The Karakovic was named after the large, ungainly wading birds that hunt crabs in the expansive marshes to the south of Golgorod - a region that became a grave for many an invading army. These heavily armed and armoured aircraft are dedicated tank killers, though they are equally effective against lighter vehicles, supply lines and artillery. When given adequate protection against more agile enemy fighters, Karakovic squadrons cut bloody swathes through Tarkavian ground forces while shrugging off opposing fire.
- Short nose and triangular fuselage improve the pilot's downward view, aiding target acquisition.
- Large control surfaces ensure effective handling at low speeds. Airbrakes give the pilot the option of making slower attack runs, allowing more time to aim and fire.
- The primary autocannon can destroy most tanks with a single round, especially if they are engaged from above and behind where their armour is weakest.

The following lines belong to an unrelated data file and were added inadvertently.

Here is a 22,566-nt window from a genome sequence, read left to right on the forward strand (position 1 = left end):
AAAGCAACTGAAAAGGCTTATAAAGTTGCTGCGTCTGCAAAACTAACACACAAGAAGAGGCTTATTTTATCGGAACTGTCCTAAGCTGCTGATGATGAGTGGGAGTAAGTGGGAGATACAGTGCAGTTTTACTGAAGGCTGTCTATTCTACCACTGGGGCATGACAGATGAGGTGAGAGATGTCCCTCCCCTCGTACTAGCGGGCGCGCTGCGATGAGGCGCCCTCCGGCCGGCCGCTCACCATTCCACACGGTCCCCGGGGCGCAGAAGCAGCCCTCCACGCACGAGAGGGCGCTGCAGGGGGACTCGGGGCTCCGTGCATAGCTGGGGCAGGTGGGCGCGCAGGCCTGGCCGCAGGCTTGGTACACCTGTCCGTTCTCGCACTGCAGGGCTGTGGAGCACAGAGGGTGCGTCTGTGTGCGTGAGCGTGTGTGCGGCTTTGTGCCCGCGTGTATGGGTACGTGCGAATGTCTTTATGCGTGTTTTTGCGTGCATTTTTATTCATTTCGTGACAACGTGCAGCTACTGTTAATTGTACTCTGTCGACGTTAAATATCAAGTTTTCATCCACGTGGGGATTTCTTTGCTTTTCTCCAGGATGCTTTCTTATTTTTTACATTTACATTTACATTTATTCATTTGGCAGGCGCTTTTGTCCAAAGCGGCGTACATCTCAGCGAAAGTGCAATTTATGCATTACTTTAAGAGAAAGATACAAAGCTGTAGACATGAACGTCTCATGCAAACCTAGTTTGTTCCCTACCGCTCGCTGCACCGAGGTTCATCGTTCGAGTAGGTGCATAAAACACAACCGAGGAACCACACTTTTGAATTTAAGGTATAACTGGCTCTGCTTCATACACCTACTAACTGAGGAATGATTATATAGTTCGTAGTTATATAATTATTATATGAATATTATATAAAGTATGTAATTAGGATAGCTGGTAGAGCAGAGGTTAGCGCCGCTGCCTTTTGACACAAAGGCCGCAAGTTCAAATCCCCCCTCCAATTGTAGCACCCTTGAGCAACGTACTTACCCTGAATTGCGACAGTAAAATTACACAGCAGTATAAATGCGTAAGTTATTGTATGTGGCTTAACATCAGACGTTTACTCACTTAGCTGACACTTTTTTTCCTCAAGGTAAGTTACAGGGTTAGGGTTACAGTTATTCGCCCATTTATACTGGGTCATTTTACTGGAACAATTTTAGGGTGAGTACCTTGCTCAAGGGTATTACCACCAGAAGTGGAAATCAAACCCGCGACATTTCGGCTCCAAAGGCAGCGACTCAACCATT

- Hardpoints in the wings can be fitted with smaller caliber machine guns, bomb racks or unguided rockets for use against softer targets.
- The pilot and gunner sit in a heavily armoured "bath" which shields them from ground fire. The engines derive added protection from large armoured air intakes, while more delicate vents and radiators are positioned on top of the cowlings.
- A pair of rear-facing machine guns gives the Karakovic a fighting chance against attacks from behind and above. The inverted tail unit permits a wider arc of fire.
- If the rudder is destroyed, the tail planes' coarse dihedral provides some directional control, though the Karakovic is prone to yaw - more so if one engine loses power. Low stalling speeds ensure the crew have a good chance of surviving crash landings outside enemy territory.